HANGZHOU, China, April 9, 2018 /PRNewswire/ -- Students from the world's most prestigious higher education institutions descended on the city of Hangzhou in China's southeastern Zhejiang province for the first ever International Elite University Dragon Boat Championships. The competition, which was organized by Zhejiang University, saw 15 teams -- including Oxford, Harvard, Stanford and Massachusetts Institute of Technology -- came together on March 27 for traditional Chinese rowing races on Hangzhou's Jinsha Lake.
"The Dragon Boat Championships are very good for us in terms of visibility," Li Min, the director of the Office of International Relations explained. "And in terms of international relations, we can get to know each other better and communicate more through sport."
With 180 partners around the world, the university sends over 3,000 undergraduate students to study abroad each year and has a contingent of more than 6,000 international students. Through a range of initiatives, the university, which is consistently ranked among China's best, hopes to ramp up its international credentials further.
According to former Yale Medical School professor Anna Wang Roe, it was a spirit of cooperation that convinced her to set up her Institute of Neuroscience and Technology at the storied 1897-founded university.
"I looked at many different universities in China but I fell in love with Zhejiang because they had strengths in engineering and medicine, strong affiliated hospitals and the student quality is excellent," said Roe.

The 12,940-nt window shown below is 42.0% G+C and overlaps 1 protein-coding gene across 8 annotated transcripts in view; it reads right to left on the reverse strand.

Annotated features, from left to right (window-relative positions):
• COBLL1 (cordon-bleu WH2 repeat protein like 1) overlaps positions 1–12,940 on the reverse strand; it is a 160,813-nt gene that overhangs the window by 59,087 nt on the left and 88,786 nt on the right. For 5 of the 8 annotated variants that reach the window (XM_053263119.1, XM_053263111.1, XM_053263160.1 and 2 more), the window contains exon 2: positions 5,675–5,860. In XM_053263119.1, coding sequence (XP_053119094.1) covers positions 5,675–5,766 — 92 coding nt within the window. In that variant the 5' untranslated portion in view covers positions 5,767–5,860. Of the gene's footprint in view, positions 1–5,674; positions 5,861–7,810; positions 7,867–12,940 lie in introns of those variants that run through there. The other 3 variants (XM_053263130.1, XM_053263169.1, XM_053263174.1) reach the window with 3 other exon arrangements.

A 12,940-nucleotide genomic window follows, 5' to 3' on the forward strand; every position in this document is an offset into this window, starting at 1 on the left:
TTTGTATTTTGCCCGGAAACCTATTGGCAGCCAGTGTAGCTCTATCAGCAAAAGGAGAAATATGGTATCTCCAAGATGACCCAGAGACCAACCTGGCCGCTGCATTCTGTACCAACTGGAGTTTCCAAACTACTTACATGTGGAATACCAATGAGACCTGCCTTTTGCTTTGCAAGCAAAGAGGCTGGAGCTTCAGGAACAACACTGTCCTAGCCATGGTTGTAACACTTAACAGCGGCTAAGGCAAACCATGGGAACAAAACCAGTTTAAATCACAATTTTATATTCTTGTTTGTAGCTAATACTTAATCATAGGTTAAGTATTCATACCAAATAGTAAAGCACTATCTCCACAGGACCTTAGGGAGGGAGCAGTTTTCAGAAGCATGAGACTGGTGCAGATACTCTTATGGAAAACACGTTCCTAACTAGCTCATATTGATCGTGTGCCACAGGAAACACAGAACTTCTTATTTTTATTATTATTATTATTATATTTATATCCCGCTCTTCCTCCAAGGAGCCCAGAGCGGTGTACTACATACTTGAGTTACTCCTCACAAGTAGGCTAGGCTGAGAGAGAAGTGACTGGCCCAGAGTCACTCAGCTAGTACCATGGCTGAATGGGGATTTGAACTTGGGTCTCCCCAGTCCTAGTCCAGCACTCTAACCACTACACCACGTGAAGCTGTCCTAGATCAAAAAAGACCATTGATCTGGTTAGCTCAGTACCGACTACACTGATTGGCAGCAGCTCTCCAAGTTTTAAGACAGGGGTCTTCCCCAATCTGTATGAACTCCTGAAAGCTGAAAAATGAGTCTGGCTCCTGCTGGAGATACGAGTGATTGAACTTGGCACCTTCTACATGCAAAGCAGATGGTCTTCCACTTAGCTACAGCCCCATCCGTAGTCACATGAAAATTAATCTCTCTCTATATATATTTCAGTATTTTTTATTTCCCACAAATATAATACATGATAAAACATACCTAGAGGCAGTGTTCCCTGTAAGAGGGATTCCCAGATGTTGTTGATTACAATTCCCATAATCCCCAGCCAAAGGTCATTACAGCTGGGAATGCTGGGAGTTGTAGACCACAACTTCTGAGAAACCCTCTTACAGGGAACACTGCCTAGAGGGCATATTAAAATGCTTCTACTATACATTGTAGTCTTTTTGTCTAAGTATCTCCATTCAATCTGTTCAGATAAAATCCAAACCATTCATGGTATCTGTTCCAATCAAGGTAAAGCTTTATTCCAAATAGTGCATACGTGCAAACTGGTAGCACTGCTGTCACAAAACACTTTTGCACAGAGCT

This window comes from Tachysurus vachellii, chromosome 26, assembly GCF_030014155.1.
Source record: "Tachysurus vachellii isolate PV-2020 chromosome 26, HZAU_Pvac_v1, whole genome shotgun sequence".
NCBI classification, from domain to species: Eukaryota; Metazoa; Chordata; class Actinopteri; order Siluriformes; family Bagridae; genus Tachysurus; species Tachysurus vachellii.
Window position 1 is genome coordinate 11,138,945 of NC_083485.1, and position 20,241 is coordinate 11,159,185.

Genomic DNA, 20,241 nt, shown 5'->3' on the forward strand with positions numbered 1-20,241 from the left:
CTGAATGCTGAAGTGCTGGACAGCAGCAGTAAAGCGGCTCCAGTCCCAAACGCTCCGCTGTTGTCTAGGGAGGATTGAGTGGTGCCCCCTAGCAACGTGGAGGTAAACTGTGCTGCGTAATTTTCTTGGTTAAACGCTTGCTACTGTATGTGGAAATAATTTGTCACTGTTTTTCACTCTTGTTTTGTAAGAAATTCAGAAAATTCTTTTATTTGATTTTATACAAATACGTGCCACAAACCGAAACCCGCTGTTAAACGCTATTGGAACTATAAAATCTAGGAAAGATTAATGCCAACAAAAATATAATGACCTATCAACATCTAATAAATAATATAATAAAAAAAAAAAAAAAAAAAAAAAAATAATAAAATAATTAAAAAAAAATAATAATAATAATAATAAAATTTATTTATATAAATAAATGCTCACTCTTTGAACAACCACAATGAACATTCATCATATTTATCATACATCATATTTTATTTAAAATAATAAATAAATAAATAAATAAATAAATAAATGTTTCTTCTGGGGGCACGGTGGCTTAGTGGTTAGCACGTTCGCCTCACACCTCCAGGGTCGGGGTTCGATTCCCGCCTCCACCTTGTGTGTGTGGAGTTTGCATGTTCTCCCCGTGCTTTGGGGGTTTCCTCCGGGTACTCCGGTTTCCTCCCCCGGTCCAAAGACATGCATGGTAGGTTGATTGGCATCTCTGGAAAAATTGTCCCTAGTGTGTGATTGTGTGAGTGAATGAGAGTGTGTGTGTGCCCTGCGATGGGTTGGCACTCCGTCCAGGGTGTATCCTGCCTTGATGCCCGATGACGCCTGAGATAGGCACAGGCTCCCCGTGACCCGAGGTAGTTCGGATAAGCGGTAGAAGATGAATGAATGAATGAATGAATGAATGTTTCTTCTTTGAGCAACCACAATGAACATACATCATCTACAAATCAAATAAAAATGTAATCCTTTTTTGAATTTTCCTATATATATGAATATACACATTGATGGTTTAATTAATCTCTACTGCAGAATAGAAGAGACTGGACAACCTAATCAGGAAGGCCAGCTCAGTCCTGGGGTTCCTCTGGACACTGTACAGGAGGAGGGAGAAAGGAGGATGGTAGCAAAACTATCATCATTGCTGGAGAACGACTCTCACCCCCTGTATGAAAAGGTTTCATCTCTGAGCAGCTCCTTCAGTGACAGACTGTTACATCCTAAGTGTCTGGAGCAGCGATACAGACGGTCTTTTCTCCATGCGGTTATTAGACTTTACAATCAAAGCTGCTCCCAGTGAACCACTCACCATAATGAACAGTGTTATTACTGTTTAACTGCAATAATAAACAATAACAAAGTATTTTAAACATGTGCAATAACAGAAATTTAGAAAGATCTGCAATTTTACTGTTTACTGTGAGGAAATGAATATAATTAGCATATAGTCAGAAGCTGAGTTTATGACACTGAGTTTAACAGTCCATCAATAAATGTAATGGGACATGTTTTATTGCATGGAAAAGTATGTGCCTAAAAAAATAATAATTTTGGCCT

The university hopes this kind of groundbreaking research, a plethora of international partnerships and state of the art facilities will attract foreigners to its new International Campus. Dubbed a "fusion of the educational philosophies of the East and West," "it was first opened in 2016 to add a potential capacity of 4,000 learners to the current student population", said HE Lianzhen, Dean of the Haining International Campus.
Among the courses on offer are two joint undergraduate degrees, one in biomedical sciences with Scotland's University of Edinburgh, and the other in engineering with the United States' UIUC. After four years' study under teachers from both contributing universities, the students will receive a double degree.
Back on the shore of Jinsha Lake, 20-year-old MIT chemistry student Darnell Granberry said he is impressed both by the city and the university. Asked if he would consider studying at Zhejiang if he wasn't in Boston, he replied, "If I could make it in, sure."
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